Lars immediately put himself to use. In the shelter, there were several Spanish speakers and Lars was the only one who could translate. He used his bi-lingual skills to help a diabetic lady get her insulin, and another to get basic necessities for her children.

After spending four days in Livingston, Lars and his colleague made the drive to their planned destination of Houston, Texas. There, Lars helped again in a shelter. He met one shelter resident who had a job interview the day after the hurricane made landfall. With the opportunity in front of him, the man was now faced with a lack of transportation or proper clothing. Determined to help, Lars set up an Uber ride for transportation, and helped the man find proper attire. The man landed the job.

In Houston, Lars said he had never seen sheltering on such a large scale. He also witnessed kindness, and said there were so many people who wanted to volunteer. He said on one Saturday in his location, the Red Cross processed 600 event-based volunteers who were able to start helping immediately.

“You never know when a natural disaster is going to strike your family. Be there for other people’s family so someone will be there for yours,” Lars said.

In a shelter, Lars said Red Crossers provide services such as mental and physical health screenings, spiritual care, food, hygiene items, and any other necessities to help families on the road to recovery. Before leaving a shelter, many are assigned a case manager.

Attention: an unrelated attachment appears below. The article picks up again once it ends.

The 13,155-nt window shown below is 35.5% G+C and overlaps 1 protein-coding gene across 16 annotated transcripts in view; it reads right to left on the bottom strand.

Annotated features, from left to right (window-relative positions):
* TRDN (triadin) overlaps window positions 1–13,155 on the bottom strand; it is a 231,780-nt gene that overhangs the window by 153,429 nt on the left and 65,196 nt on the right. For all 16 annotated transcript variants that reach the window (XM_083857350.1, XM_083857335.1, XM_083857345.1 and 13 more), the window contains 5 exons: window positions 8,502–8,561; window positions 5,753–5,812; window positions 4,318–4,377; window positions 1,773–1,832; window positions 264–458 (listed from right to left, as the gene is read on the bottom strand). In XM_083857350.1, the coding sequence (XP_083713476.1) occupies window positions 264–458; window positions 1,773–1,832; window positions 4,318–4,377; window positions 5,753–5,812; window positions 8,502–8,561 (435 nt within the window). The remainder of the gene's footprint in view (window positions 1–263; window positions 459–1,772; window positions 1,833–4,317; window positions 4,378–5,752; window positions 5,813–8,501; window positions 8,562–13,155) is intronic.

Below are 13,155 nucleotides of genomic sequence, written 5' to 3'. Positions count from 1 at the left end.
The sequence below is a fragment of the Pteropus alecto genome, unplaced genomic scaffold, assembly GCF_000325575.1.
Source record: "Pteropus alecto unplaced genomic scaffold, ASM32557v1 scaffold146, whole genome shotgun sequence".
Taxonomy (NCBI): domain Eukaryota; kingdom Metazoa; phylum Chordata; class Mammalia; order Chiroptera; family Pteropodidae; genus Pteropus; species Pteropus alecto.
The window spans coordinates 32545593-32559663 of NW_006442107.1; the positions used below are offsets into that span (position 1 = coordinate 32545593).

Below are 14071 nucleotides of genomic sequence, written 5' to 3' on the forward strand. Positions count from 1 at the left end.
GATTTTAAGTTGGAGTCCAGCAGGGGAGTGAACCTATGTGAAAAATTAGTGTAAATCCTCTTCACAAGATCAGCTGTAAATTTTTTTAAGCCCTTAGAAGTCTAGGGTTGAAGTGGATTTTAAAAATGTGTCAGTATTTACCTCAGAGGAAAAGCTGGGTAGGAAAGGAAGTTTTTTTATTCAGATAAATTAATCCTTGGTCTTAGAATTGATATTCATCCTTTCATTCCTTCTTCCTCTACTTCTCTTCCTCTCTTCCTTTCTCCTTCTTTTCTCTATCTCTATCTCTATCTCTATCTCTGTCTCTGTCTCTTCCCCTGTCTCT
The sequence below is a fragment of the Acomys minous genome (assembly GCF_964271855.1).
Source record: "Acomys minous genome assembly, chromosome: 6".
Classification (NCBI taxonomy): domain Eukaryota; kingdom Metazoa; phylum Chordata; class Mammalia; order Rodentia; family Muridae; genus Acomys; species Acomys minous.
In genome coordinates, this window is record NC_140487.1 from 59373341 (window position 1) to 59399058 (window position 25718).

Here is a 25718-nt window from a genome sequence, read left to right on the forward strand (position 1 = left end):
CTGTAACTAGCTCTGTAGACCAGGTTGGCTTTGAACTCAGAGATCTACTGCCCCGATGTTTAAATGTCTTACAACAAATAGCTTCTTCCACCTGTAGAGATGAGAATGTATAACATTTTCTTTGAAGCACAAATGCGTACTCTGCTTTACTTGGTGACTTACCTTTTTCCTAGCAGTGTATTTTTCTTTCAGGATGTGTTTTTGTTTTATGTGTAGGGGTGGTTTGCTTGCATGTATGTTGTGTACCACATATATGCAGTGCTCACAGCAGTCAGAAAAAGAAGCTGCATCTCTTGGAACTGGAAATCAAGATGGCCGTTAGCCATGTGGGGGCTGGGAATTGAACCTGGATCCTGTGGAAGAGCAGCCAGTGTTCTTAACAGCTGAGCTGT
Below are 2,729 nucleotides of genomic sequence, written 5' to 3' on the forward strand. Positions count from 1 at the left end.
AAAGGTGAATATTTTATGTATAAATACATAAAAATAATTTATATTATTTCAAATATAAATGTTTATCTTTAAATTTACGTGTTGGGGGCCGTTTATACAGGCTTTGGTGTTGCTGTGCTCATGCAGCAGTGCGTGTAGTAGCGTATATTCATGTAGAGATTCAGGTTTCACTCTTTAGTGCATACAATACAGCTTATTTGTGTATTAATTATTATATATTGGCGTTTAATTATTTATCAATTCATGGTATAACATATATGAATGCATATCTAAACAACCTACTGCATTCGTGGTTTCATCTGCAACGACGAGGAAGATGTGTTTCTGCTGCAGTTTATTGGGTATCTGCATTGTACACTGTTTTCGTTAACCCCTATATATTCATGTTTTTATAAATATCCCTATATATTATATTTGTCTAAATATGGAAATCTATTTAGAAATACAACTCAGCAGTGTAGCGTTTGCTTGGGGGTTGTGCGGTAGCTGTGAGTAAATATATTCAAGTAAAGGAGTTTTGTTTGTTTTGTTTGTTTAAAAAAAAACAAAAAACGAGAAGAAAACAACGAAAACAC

Lars said balancing volunteer work and school isn’t easy, but he values both his education and the practical skills he gains volunteering. He said if he could get any job out of college it would be with the Red Cross.

If you, like Lars, enjoy meeting people and want to give back, check out www.redcross.org/volunteer.

Photo: Lars Knapp reads to children at a shelter in Texas.

Story by Nichole Nettleton/American Red Cross


Camp Lejeune hosts Red Cross Totes of Hope drive


Red Cross volunteers spent time in late November at Marine Corps Base Camp Lejeune, leading a Totes of Hope drive to benefit veterans.

Totes of Hope is a personal care kit drive in which items for homeless veterans are collected, assembled in a backpack or tote bag, and distributed through veteran’s hospitals or veterans outreach programs. Kit items include socks, toothbrushes, deodorant, shampoo, etc. The care kits also include a personal note of thanks to veterans.